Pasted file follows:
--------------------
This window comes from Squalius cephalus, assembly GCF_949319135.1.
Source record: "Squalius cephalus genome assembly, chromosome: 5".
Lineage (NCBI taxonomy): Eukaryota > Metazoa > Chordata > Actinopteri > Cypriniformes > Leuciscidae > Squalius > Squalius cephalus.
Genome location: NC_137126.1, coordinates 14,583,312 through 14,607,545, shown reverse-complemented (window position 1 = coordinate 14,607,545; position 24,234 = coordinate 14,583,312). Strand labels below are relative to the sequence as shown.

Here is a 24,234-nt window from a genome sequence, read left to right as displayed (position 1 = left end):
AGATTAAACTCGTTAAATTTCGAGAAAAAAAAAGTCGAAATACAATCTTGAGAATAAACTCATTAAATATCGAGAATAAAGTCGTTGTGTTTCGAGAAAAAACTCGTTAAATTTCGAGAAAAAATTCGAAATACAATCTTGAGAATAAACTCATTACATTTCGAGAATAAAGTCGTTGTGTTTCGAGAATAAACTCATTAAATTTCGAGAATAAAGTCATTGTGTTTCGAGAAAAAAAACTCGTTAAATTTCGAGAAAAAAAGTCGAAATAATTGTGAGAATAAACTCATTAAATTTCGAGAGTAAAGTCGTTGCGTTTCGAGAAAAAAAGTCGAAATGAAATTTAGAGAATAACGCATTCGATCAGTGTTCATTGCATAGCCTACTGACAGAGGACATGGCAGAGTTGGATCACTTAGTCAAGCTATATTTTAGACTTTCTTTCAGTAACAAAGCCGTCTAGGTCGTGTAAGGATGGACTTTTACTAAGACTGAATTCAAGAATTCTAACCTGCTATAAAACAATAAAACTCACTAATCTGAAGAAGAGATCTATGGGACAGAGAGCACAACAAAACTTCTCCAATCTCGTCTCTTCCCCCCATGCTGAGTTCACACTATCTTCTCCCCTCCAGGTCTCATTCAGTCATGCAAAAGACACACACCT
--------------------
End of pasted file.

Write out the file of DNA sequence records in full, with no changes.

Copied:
This window comes from Squalius cephalus, assembly GCF_949319135.1.
Source record: "Squalius cephalus genome assembly, chromosome: 5".
Lineage (NCBI taxonomy): Eukaryota > Metazoa > Chordata > Actinopteri > Cypriniformes > Leuciscidae > Squalius > Squalius cephalus.
Genome location: NC_137126.1, coordinates 14,583,312 through 14,607,545, shown reverse-complemented (window position 1 = coordinate 14,607,545; position 24,234 = coordinate 14,583,312). Strand labels below are relative to the sequence as shown.

Here is a 24,234-nt window from a genome sequence, read left to right as displayed (position 1 = left end):
AGATTAAACTCGTTAAATTTCGAGAAAAAAAAAGTCGAAATACAATCTTGAGAATAAACTCATTAAATATCGAGAATAAAGTCGTTGTGTTTCGAGAAAAAACTCGTTAAATTTCGAGAAAAAATTCGAAATACAATCTTGAGAATAAACTCATTACATTTCGAGAATAAAGTCGTTGTGTTTCGAGAATAAACTCATTAAATTTCGAGAATAAAGTCATTGTGTTTCGAGAAAAAAAACTCGTTAAATTTCGAGAAAAAAAGTCGAAATAATTGTGAGAATAAACTCATTAAATTTCGAGAGTAAAGTCGTTGCGTTTCGAGAAAAAAAGTCGAAATGAAATTTAGAGAATAACGCATTCGATCAGTGTTCATTGCATAGCCTACTGACAGAGGACATGGCAGAGTTGGATCACTTAGTCAAGCTATATTTTAGACTTTCTTTCAGTAACAAAGCCGTCTAGGTCGTGTAAGGATGGACTTTTACTAAGACTGAATTCAAGAATTCTAACCTGCTATAAAACAATAAAACTCACTAATCTGAAGAAGAGATCTATGGGACAGAGAGCACAACAAAACTTCTCCAATCTCGTCTCTTCCCCCCATGCTGAGTTCACACTATCTTCTCCCCTCCAGGTCTCATTCAGTCATGCAAAAGACACACACCT